Friday, February 5, 2016

Don't Do For Them What They Can Do For Themselves--George's Post


A.   Don’t Do For Them What They Can Do For Themselves

1.    Background

One of the earliest bits of advice we received about working with members I will never forget--we were told never to do for members what they could do for themselves.   This counsel was given to us before we had really gotten started in Blantyre, and has been shared informally with us on several later occasions.   This advice came from other senior missionaries, and where they got it from, I am not certain—perhaps from their own experience, perhaps from other senior missionaries, and perhaps from others.    If taken literally, the advice makes little sense—if members can take care of themselves, there is no reason to suspect they will either ask for help or expect it.      But I think most get the idea, even if it is expressed inartfully---if members are “capable” of taking care of themselves, even if imperfectly, missionaries should not interfere.   Members should try to solve their own problems and care for their own families, even if missionaries could solve their problems easier or quicker.  It is not a bad thing for members to struggle or to go without or to face hardships or to endure delays.   The advice I found to be unsettling, seemingly at odds with one of the major purposes of our mission.   We had come to Malawi precisely for the purpose of helping local members and didn’t expect to be told to withhold our support or to run some kind of test to see if members were deserving of help.   It is not how we would approach giving service in the United States, whether the service is given gratuitously or provided in response to a request for help.    When there is an apparent need, we come together to help one another.
Yet here the counsel was to be “careful” in how we provided service.    Underlying the advice was the thought that providing service may hurt rather than help.   The advice grew, no doubt, out of what we have come to think of as one of the major tensions for those working in Malawi (and perhaps through other parts of Africa).   People in Malawi, including members, often look to others to take care of their own problems, rather than to be independent, solving problems on their own, using their own resources.   It is part and parcel with the culture of dependence that has grown up in post-colonial Africa, the concern being that giving assistance on occasion deepens the dependence of Malawians rather than helping or empowering them.  
Before considering the general soundness of the advice, it might be best to identify situations in which the advice seems right-headed.   I can think of at least four situations when it might be best to withhold service and allow members to fend for themselves or to getting help through the welfare arm of the Church: first, when it comes to problems primarily solved by the gift or lending of money;[1] second, when the help needed relates to matters of church welfare;[2] third, when the one seeking help has abused the relationship in the past, constantly turning to others for help, rather than using or developing internal resources that might be used to provide for self-help; and fourth, when there is a lesson to be taught.   I will not discuss the first two situations here, since they have been dealt with at length elsewhere.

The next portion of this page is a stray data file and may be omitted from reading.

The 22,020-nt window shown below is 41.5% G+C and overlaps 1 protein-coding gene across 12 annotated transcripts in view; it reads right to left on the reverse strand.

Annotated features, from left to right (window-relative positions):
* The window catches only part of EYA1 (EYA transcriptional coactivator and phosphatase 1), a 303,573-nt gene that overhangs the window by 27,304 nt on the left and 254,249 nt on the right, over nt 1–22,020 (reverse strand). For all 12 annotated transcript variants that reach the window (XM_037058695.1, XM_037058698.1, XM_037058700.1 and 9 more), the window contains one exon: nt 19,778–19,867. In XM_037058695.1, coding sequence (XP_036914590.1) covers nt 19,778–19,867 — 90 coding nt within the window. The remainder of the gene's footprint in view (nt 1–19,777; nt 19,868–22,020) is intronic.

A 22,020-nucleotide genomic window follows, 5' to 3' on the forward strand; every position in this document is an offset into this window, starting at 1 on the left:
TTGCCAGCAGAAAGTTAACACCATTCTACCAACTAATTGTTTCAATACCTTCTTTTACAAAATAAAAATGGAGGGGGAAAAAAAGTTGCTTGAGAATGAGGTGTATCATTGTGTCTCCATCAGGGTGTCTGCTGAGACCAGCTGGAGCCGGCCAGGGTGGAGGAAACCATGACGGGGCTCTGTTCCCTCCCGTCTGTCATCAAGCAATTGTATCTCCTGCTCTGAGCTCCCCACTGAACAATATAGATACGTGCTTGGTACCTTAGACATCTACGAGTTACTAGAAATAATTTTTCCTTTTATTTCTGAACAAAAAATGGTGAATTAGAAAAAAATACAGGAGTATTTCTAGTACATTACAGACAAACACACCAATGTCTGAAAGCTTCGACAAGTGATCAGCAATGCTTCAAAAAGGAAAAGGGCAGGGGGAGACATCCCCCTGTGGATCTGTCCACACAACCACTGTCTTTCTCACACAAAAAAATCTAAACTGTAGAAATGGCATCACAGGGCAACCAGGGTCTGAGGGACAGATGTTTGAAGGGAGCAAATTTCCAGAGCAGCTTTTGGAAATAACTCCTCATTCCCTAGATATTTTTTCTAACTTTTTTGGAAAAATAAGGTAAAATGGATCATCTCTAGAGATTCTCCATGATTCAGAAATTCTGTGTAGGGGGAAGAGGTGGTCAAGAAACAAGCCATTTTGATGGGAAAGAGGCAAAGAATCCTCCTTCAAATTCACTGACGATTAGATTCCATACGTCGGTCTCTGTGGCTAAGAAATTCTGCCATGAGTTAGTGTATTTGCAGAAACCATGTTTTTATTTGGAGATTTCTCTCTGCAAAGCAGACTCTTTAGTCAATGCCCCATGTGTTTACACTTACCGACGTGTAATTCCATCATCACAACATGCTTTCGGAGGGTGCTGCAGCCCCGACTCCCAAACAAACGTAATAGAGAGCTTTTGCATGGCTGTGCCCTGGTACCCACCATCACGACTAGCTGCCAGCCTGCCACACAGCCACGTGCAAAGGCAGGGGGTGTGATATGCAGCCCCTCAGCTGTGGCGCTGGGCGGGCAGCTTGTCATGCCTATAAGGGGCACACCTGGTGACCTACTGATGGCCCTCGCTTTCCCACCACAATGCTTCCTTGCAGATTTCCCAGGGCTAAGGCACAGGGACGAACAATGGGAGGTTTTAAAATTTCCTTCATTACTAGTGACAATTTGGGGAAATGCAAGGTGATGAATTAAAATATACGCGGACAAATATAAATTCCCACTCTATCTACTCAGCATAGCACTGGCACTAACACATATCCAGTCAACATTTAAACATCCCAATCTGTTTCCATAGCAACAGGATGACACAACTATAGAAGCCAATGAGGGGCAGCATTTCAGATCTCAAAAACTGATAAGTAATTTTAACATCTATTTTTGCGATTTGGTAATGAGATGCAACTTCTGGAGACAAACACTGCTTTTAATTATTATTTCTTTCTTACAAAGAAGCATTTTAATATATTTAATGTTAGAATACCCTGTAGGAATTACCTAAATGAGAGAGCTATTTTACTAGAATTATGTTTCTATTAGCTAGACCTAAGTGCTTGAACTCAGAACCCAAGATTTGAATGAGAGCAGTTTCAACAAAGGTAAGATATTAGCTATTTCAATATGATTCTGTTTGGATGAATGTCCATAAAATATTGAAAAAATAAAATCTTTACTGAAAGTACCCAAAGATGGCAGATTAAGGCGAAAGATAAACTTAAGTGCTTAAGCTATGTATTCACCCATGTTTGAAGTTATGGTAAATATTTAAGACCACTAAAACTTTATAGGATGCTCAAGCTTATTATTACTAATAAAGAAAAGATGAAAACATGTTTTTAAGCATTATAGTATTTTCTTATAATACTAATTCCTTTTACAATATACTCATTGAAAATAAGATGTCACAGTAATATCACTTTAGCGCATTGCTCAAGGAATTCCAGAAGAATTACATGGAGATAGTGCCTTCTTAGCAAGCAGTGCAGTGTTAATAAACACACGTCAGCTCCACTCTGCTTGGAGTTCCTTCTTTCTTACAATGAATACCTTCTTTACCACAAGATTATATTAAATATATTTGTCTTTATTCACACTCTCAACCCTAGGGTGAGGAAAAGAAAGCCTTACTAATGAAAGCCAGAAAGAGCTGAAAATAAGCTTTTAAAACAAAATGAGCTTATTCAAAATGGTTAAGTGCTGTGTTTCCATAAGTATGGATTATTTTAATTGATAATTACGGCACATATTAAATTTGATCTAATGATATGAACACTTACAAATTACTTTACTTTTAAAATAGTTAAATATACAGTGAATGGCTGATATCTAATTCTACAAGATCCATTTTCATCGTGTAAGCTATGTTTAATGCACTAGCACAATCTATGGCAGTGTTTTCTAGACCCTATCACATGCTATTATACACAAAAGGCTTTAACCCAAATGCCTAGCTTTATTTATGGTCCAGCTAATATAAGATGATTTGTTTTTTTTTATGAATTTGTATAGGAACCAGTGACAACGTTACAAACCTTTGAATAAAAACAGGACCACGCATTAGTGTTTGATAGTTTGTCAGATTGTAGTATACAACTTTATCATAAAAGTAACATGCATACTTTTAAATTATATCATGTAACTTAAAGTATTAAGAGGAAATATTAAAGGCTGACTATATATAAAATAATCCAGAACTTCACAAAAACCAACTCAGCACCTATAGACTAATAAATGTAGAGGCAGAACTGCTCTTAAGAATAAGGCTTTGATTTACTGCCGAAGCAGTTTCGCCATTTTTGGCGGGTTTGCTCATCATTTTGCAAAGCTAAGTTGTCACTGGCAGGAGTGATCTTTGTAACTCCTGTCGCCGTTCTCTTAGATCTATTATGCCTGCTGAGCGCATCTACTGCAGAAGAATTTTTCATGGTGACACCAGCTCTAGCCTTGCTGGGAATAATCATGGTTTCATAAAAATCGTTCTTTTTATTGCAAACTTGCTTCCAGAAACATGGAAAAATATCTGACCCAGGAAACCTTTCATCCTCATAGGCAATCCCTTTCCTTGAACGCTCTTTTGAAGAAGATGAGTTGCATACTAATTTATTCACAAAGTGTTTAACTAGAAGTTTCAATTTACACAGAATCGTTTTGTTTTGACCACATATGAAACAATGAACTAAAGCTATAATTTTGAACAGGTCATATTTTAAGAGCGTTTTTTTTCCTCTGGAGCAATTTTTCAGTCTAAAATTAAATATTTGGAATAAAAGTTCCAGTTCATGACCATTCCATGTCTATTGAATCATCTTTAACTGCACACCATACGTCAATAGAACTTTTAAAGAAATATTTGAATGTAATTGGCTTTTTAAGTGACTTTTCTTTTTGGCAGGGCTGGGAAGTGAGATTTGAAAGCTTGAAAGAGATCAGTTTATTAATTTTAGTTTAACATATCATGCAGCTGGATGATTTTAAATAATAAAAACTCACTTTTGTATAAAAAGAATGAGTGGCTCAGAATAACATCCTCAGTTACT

2.    Unbalance Relationships; Unhealthy or Abusive Requests for Help

Occasionally, one meets members or has acquaintances, who constantly look to others for help, without trying to take care of themselves.   They do this because it is easy or convenient, or they just like to freeload off others, or they have trouble anticipating problems or planning—always finding themselves coming up short and not being prepared.   They may even have a perverse desire for the attention that comes from having others come together to help them, something that may give them a feeling of self-importance.   If they find someone who is a soft touch, they may call upon that person repeatedly for help.    The kind hearted frequently respond to these requests and may even do so, over and over again, out of a spirit of generosity.   They give others the benefit of the doubt and take satisfaction in being of service.   But when the service relationships are not reciprocal—but one sided—those helping may, after a while, begin to feel abused, thinking that “enough is enough,” resenting the continual requests for service.   
It is worthwhile distinguishing these one-sided relationships for what we think of as “normal friendships.”   Friends help each other out all of the time, often doing things for others, some of which call for real sacrifice; but these relationships are sustainable precisely because they are reciprocal.   Each helps the other; and as long as the give and take is roughly balanced, feelings of resentment, bitterness, and being taken advantage of do not surface.   In fact, it is precisely the mutual service characteristic of friendships that strengthens such human ties, making them different from the casual relationships we have with so many others.   Friends helps one another over and over; they rely each other; and, they have equal, balanced relationships.